IDEAS home Printed from https://ideas.repec.org/
MyIDEAS: Log in (now much improved!) to save this article

The Effects Of Fiscal Shocks On The Exchange Rate In Spain

  • Francisco de Castro

    (Banco de España)

  • Laura Fernández

    (Banco de Sabadell)

We analyse the impact of fiscal shocks on the Spanish effective exchange rate over the period 1981-2008 using a standard structural VAR framework. Government spending brings about positive responses of output and private consumption, jointly with real appreciation and a fall in trade balances. Real appreciation is explained by persistent nominal appreciation and higher relative prices. Accordingly, our results are largely consistent with the predictions of not only the conventional Mundell-Fleming model, but also of a number of New Keynesian models under standard calibrations. Moreover, our estimations are also consistent with the “twin deficits” hypothesis.

If you experience problems downloading a file, check if you have the proper application to view it first. In case of further problems read the IDEAS help page. Note that these files are not on the IDEAS site. Please be patient as the files may be large.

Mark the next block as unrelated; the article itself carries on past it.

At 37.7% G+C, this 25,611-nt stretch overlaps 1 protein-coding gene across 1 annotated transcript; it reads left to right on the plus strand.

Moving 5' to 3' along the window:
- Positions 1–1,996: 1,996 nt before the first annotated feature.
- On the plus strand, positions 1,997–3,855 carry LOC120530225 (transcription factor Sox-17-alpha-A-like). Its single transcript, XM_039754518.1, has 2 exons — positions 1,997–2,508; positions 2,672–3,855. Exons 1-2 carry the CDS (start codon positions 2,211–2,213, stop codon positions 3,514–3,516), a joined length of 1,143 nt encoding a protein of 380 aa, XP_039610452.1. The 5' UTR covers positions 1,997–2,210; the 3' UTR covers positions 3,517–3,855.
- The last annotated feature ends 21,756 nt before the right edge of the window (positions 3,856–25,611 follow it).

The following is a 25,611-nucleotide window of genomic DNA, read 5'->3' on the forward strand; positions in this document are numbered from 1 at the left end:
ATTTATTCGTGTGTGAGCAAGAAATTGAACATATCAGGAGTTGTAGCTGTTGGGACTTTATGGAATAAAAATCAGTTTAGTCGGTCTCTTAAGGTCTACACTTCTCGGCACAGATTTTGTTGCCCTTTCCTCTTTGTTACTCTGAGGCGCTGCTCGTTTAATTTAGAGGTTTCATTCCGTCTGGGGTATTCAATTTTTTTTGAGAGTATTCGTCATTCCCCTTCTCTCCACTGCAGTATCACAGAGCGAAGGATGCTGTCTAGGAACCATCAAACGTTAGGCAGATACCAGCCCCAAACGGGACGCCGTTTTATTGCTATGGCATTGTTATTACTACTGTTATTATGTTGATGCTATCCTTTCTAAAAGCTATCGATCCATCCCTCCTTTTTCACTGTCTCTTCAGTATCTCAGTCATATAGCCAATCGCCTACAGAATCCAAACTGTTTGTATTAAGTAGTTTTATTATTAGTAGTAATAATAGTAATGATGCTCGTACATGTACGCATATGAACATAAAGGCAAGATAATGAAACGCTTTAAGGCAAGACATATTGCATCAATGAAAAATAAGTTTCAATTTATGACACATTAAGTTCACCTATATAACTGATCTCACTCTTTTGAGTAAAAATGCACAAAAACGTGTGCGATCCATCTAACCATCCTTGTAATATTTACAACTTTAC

File URL: http://www.esr.ie/vol44_2/01%20De%20Castro%20article_ESRI%20Vol%2044-21.pdf
File Function: First version,2013
Download Restriction: no

Article provided by Economic and Social Studies in its journal Economic and Social Review.

Volume (Year): 44 (2013)
Issue (Month): 2 ()
Pages: 151-180

as
in new window

Handle: RePEc:eso:journl:v:44:y:2013:i:2:p:151-180
Contact details of provider: Web page: http://www.esr.ie

References listed on IDEAS
Please report citation or reference errors to , or , if you are the registered author of the cited work, log in to your RePEc Author Service profile, click on "citations" and make appropriate adjustments.:

as in new window
  1. Agustín S. Bénétrix, 2009. "Fiscal Shocks and The Real Exchange Rate," 2009 Meeting Papers 1137, Society for Economic Dynamics.